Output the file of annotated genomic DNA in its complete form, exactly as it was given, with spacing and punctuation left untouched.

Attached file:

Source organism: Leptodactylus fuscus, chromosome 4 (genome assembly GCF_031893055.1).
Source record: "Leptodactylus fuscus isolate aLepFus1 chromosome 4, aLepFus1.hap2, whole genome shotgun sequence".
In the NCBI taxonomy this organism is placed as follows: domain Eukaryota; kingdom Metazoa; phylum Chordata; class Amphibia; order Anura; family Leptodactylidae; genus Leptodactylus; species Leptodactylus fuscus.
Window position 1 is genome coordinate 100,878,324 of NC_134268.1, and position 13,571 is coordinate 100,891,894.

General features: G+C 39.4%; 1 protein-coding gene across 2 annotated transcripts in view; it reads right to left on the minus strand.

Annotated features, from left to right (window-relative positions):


Source organism: Leptodactylus fuscus, chromosome 4 (genome assembly GCF_031893055.1).
Source record: "Leptodactylus fuscus isolate aLepFus1 chromosome 4, aLepFus1.hap2, whole genome shotgun sequence".
In the NCBI taxonomy this organism is placed as follows: domain Eukaryota; kingdom Metazoa; phylum Chordata; class Amphibia; order Anura; family Leptodactylidae; genus Leptodactylus; species Leptodactylus fuscus.
Window position 1 is genome coordinate 100,878,324 of NC_134268.1, and position 13,571 is coordinate 100,891,894.

General features: G+C 39.4%; 1 protein-coding gene across 2 annotated transcripts in view; it reads right to left on the minus strand.

Annotated features, from left to right (window-relative positions):